The contribution sales ratio is the contribution to the income of the company that each sale of a product has. Essentially, it is a factor or percentage that determines how much money the company earns for every extra dollar sold.

The contribution sales ratio is calculated by subtracting variable cost...

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The contribution sales ratio is the contribution to the income of the company that each sale of a product has. Essentially, it is a factor or percentage that determines how much money the company earns for every extra dollar sold.

The contribution sales ratio is calculated by subtracting variable cost of sales from the sales revenue and dividing that number by the sales revenue. In this case, that comes out to the following:

(99 - 66)/(99) = 0.33, or 33%.

This means that for every dollar sold, the company earns 33 extra cents. I believe in an answer below, the educator accidentally swapped the sales in the denominator with variable costs, giving a higher contribution-sales ratio, but the steps are the same.

In that case, the company would break even when the sales tripled to the fixed costs, or at $1,350,000.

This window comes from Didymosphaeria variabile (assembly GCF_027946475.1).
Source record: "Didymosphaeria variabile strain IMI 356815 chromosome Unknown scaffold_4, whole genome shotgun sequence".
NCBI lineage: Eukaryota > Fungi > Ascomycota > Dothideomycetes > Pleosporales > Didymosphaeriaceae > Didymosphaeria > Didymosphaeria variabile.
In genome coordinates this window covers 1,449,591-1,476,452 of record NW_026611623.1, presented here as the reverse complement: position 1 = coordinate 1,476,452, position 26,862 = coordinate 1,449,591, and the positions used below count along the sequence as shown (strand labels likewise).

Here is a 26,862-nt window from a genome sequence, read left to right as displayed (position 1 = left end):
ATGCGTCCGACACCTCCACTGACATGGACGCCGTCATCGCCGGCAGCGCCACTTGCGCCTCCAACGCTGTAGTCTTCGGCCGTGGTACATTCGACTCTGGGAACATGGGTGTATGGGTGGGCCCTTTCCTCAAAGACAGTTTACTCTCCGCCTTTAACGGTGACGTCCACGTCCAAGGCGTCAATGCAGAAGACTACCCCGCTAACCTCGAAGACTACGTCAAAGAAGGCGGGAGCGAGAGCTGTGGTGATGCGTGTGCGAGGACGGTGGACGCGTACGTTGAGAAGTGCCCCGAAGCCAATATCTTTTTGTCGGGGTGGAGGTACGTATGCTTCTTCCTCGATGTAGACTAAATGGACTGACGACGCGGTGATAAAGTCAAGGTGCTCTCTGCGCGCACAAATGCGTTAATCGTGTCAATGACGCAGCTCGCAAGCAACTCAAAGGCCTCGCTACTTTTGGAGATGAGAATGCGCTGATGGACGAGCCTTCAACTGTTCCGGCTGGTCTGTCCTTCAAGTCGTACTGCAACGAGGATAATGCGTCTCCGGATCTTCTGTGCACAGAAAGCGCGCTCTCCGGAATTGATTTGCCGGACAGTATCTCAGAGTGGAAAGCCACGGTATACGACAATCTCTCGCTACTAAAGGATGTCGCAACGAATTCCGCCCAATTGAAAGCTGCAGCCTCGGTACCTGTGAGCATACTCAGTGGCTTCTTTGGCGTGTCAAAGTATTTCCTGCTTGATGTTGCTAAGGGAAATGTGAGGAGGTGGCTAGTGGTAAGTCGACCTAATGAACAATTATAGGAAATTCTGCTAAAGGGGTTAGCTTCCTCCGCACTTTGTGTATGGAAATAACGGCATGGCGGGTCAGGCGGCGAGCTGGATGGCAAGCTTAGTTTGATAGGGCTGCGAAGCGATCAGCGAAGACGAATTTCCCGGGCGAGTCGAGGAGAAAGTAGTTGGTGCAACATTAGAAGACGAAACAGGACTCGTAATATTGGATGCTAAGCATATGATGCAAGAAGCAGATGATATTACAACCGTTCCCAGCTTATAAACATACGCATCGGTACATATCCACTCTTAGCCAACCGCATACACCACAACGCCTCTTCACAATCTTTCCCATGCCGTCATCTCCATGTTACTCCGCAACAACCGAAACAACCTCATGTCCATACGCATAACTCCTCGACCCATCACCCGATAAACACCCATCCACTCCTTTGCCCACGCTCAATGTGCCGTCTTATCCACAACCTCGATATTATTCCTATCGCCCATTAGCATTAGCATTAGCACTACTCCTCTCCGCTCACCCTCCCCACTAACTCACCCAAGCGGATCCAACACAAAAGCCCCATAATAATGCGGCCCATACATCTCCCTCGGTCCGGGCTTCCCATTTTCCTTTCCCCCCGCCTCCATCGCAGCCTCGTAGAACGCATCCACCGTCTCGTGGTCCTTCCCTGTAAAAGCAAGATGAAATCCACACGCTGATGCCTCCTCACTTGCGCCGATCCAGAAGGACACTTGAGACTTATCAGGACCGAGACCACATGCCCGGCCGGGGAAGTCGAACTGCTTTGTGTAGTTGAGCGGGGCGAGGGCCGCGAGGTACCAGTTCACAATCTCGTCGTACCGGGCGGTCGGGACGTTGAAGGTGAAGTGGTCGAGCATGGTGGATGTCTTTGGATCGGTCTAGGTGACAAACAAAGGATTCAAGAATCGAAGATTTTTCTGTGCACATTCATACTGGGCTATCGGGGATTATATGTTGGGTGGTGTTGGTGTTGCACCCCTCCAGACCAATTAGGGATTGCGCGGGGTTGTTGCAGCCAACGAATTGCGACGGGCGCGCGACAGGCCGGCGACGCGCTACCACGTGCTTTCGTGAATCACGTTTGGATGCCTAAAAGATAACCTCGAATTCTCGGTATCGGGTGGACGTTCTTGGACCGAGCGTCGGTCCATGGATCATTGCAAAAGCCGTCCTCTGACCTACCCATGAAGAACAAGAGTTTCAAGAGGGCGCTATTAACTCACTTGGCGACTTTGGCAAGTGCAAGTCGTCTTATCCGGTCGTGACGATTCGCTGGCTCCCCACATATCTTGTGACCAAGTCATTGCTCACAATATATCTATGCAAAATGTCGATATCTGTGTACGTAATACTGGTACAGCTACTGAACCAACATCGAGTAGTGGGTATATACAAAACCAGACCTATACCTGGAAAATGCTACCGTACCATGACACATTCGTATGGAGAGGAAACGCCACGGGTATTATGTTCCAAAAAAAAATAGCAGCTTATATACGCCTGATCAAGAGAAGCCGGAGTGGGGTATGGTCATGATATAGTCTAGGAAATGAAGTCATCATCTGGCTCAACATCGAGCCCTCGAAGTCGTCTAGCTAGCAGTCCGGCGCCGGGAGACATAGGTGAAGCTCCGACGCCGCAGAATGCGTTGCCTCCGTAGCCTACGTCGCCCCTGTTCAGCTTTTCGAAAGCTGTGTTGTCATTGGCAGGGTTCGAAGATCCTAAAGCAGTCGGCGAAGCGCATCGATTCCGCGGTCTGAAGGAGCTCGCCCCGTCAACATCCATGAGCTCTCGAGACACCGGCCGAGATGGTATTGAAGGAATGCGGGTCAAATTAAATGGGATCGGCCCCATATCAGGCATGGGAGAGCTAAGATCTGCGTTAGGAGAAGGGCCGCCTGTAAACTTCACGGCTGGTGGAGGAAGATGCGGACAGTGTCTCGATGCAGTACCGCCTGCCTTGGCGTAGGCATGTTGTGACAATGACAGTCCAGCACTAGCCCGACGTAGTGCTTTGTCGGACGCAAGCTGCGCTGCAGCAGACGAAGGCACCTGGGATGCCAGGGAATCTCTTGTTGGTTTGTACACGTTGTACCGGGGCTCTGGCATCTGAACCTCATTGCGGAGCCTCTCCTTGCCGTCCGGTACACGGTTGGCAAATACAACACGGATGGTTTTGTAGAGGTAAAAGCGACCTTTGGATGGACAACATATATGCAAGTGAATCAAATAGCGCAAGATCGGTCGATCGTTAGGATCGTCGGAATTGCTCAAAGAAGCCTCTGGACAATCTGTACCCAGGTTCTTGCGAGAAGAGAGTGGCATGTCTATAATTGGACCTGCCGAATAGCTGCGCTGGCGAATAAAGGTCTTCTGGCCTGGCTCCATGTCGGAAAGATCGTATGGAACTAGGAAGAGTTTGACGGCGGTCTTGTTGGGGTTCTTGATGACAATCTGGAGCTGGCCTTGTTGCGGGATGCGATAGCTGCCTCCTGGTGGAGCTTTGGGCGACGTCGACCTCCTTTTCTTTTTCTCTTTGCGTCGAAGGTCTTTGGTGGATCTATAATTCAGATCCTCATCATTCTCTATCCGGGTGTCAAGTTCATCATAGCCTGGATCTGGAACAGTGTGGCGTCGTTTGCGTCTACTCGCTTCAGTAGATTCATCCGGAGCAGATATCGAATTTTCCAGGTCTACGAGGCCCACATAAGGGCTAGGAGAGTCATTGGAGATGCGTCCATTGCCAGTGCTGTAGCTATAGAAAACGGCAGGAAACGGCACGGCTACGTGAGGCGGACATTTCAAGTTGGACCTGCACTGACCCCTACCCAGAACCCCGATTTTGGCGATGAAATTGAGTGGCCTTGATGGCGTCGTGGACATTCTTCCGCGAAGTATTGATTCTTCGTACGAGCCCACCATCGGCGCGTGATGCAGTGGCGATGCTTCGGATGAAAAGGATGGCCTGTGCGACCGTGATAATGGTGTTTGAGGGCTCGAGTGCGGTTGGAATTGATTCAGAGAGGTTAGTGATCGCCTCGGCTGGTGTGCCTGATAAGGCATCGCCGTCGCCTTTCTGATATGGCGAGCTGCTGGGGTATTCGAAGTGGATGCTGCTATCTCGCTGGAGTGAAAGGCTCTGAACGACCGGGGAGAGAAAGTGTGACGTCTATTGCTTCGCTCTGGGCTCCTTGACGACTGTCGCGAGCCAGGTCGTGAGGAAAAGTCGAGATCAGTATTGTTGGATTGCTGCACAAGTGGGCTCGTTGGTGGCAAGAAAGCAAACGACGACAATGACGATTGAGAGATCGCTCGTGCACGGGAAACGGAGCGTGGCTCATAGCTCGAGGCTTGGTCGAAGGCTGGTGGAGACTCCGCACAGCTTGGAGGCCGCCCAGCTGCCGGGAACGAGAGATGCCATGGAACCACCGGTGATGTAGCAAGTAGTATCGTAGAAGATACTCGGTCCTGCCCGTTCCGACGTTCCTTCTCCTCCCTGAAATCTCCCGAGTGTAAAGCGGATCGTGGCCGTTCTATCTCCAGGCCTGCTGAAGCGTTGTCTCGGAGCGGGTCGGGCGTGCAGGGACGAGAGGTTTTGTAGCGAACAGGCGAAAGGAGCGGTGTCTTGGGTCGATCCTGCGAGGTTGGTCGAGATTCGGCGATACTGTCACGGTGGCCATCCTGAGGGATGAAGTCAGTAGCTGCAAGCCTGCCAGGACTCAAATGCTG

The contribution sales or C/S ratio = (Sales revenue - Variable cost of sales)/Sales revenue x 100

Here, the sales revenue is $99 and the variable costs are $66. This gives the C/S ratio as (99 - 66)/66% = 50%

From the C/S ratio of 50%, we can infer that if the sales were to increase by $1, the increase in net operating income would be 50 cents.

The profits earned by the company is equal to the Total Sales*(C/S ratio) - Fixed costs

As the fixed cost required for this product is $450000, the company would break even when the sales are equal to $450000*2 = $900000.

If a company has a high C/S ratio, the net operating income is also impacted by a large extent if there is a change in the sales revenue.

**Further Reading**